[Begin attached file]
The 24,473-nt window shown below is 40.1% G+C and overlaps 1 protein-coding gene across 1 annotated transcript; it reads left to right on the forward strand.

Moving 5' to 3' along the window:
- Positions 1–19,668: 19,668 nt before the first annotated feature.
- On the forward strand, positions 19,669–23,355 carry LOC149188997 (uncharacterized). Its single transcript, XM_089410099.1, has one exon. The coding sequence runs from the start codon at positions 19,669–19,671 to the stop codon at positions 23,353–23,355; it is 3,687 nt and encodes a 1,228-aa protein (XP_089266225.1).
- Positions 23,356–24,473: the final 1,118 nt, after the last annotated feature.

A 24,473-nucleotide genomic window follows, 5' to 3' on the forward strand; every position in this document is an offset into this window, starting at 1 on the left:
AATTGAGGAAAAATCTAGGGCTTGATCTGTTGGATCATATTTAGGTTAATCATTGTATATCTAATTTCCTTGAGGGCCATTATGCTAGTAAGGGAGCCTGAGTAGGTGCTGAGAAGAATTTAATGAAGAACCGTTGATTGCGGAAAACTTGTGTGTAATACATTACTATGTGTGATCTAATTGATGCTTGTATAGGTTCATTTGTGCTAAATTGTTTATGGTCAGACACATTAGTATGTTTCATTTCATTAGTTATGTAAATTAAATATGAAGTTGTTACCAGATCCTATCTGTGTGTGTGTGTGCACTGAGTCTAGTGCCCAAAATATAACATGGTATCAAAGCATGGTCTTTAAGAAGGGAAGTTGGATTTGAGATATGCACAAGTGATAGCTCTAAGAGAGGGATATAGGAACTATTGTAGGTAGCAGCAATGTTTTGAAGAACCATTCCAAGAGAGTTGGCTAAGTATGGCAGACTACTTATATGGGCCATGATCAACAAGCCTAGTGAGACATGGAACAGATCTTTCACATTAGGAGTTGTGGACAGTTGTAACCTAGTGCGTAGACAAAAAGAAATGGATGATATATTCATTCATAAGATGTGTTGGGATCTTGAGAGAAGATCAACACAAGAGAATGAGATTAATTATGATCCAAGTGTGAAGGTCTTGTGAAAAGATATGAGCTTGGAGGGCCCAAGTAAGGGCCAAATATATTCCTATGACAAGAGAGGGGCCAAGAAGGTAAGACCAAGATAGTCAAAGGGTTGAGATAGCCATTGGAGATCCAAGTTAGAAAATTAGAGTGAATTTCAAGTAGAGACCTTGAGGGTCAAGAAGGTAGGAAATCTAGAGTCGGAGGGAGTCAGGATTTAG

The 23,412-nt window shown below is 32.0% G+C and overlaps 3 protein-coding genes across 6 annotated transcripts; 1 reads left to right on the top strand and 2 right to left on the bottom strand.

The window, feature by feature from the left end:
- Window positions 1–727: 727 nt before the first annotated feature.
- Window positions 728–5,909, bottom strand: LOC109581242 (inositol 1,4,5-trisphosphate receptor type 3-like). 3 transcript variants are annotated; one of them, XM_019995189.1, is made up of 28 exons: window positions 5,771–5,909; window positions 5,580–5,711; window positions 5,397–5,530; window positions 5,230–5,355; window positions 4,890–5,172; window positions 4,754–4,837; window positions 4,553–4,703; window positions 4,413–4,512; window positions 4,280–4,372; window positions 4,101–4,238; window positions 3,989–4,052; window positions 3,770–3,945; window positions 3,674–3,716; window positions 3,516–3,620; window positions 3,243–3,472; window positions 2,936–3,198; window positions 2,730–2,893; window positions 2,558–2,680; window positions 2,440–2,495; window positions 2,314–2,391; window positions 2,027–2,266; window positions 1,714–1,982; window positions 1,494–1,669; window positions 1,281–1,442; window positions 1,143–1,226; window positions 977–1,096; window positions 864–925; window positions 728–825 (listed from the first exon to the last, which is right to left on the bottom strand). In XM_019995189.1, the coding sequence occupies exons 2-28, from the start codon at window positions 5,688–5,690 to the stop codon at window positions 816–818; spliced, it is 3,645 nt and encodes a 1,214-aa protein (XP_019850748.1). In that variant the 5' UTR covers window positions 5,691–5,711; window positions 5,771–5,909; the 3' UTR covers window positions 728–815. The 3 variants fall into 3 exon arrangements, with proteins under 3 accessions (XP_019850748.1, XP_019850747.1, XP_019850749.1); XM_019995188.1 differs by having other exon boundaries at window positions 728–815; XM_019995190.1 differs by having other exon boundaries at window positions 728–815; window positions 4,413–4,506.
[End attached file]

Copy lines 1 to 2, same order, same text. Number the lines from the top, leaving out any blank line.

The 24,473-nt window shown below is 40.1% G+C and overlaps 1 protein-coding gene across 1 annotated transcript; it reads left to right on the forward strand.

Moving 5' to 3' along the window: